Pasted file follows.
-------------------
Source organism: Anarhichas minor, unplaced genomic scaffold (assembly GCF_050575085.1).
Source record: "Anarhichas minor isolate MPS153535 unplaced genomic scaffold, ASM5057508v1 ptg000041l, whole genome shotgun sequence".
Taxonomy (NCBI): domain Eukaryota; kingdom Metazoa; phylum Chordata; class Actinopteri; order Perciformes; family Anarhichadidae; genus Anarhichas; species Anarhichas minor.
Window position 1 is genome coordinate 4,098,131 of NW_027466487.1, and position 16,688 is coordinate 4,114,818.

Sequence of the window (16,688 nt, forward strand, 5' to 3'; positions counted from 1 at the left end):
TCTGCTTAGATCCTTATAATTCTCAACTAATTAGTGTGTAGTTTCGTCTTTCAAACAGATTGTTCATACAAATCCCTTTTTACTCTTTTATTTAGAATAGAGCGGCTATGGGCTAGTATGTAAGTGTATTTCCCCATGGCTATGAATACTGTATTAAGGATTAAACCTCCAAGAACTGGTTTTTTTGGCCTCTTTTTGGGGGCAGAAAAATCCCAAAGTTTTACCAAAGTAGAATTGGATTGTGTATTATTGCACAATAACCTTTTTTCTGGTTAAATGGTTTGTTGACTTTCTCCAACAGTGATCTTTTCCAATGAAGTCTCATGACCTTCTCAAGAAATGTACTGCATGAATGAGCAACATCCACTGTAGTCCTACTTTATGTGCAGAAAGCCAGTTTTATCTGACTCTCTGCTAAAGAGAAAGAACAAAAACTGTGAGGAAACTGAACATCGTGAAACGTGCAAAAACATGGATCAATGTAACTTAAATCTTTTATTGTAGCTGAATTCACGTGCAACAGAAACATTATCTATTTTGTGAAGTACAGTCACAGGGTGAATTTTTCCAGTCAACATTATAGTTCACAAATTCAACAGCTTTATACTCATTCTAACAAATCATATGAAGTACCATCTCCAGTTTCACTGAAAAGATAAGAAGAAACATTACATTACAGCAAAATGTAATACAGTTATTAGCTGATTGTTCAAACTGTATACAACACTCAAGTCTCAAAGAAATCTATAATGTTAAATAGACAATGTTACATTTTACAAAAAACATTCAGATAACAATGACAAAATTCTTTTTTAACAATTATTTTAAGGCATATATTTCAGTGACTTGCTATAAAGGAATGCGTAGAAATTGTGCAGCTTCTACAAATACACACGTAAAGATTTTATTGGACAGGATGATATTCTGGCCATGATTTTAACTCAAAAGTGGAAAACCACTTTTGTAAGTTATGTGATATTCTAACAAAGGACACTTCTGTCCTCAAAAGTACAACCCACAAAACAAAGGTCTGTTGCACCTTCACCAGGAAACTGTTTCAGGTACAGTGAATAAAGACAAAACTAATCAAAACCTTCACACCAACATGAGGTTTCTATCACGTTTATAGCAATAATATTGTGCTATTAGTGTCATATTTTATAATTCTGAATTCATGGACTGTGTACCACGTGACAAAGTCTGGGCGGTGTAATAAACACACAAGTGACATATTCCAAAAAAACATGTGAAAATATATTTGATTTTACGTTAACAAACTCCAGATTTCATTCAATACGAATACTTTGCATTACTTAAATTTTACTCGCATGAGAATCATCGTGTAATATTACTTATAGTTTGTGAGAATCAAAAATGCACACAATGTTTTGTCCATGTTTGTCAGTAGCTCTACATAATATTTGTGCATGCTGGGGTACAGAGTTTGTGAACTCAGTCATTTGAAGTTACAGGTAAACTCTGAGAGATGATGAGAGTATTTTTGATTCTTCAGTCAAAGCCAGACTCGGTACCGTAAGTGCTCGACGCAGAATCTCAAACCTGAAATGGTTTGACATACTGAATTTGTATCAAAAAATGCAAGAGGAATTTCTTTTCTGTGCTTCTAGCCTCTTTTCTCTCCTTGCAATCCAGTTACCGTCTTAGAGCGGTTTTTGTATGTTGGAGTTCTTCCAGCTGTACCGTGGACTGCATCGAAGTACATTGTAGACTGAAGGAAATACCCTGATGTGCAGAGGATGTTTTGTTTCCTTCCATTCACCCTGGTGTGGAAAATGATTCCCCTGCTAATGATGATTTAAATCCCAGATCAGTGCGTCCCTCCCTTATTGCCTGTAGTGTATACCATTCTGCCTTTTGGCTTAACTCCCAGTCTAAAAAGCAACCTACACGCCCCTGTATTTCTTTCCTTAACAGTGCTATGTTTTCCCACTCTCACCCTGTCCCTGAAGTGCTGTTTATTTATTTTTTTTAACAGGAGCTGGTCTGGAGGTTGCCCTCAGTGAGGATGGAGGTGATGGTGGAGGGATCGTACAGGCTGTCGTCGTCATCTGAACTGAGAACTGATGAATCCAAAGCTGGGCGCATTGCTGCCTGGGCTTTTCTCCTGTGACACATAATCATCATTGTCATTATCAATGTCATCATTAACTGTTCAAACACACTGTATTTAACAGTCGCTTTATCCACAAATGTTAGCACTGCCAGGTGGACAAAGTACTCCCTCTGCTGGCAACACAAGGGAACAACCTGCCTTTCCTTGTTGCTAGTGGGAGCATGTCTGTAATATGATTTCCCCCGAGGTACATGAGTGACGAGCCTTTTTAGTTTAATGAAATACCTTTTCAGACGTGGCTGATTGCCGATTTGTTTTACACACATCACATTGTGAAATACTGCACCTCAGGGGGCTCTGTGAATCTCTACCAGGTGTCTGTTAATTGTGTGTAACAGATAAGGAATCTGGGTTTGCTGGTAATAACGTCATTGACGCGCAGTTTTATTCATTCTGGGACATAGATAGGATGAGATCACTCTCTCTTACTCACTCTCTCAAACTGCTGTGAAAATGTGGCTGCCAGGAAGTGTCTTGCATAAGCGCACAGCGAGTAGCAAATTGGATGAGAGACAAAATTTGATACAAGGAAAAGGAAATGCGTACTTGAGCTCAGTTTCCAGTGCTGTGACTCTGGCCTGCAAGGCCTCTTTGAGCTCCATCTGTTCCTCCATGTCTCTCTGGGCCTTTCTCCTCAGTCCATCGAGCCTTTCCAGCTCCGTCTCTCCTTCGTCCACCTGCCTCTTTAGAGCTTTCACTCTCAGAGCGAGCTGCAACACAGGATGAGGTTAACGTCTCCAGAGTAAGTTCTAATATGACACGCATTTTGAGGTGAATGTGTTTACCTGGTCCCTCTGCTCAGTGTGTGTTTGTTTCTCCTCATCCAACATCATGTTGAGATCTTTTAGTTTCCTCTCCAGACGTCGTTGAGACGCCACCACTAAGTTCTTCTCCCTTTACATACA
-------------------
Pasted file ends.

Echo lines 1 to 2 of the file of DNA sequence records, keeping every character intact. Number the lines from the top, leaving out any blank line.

Source organism: Anarhichas minor, unplaced genomic scaffold (assembly GCF_050575085.1).
Source record: "Anarhichas minor isolate MPS153535 unplaced genomic scaffold, ASM5057508v1 ptg000041l, whole genome shotgun sequence".